- The Science of Climate Change by Jose Ramon T VILLARIN SJ, Manila Observatory
- Climate Change Impacts on Marginalised Groups by Chiara LIGUORI, Policy Advisor, Amnesty International
- Human Rights and Energy Transition by Mark DUMMETT, Head of Business, Security and Human Rights, Amnesty International
- Human Rights and Climate Litigation by Dr Annalisa SAVARESI, Associate Professor, University of Eastern Finland, Centre for Climate Change, Energy and Environmental Law
- Business, Human Rights and Climate Change by Tim Fish HODGSON, Legal Adviser, International Commission of Jurists
- Duties of States by Dr Ashfaq KHALFAN, Director of Climate Justice, Oxfam
- Climate Change and Risk Assessment – How Science can Influence Policy by Professor Peter C. FRUMHOFF, Senior Science Policy Advisor at the Woodwell Climate Research Center, and Professor of Public Policy and Environmental Science at Harvard University
- Human Rights Based Approach to Climate Change Adaptation & Mitigation by Maria Socorro ‘Cookie’ I. DIONKNO, Free Legal Assistance Group, the Philippines
- The Broad Concept of Remedies and Non-Judicial Access to Justice Mechanisms for Human Rights Protection by Roberto CADIZ, President, CAHRI, former Commissioner, Commission on Human Rights of the Philippines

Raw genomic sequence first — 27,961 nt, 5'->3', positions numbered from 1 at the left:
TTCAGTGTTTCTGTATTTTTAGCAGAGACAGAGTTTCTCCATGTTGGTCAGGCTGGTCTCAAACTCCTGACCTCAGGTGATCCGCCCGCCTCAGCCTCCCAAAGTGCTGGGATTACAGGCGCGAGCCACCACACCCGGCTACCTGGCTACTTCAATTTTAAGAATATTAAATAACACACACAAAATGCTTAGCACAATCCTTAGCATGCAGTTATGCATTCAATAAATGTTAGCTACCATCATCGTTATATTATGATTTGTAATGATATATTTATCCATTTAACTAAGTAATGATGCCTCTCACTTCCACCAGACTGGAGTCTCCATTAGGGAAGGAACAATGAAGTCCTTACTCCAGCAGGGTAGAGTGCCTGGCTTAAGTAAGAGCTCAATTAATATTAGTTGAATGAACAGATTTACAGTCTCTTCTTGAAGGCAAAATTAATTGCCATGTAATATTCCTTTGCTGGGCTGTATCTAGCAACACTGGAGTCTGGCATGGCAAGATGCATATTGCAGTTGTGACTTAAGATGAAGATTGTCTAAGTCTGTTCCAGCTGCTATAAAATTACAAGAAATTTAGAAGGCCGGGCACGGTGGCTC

- The Climate Finance Architecture and Trends in Climate Financing by MAY Thazin Aung, International Institute for Environment and Development
- Best Practices in Human Rights-based Climate Adaptation by Lorna Regina Bautista LEGARDA, Senator of the Republic of the Philippines
- Climate Change Mitigation: Implications for Human Rights by Dr Ian FRY, United Nations Special Rapporteur for on the promotion and protection of human rights in the context of climate change
The Climate Action and Human Rights Institute (CAHRI) envisions the full enjoyment of all human rights by all people, in a clean and sustainable environment and a stable climate system. Its mission is to help achieve this vision through education, policy formulation, executive action, and global cooperation. Working under the auspices of the Institute of Environmental Science for Social Change at the Ateneo de Manila University, CAHRI is composed of the core team which handled the National Inquiry in Climate Change (NICC), conducted by the Commission on Human Rights of the Philippines (CHRP). Read more.
The Informal ASEM Human Rights Seminar series is organised by the Asia-Europe Foundation (ASEF), the Raoul Wallenberg Institute (nominated by the Swedish Ministry of Foreign Affairs), the French Ministry for Europe and Foreign Affairs, the Philippine Department of Foreign Affairs, the Swiss Federal Department of Foreign Affairs, and the Ministry of Foreign Affairs of the People’s Republic of China.
ASEF’s contribution is with the support of the European Union.
For more information about the programme, go here.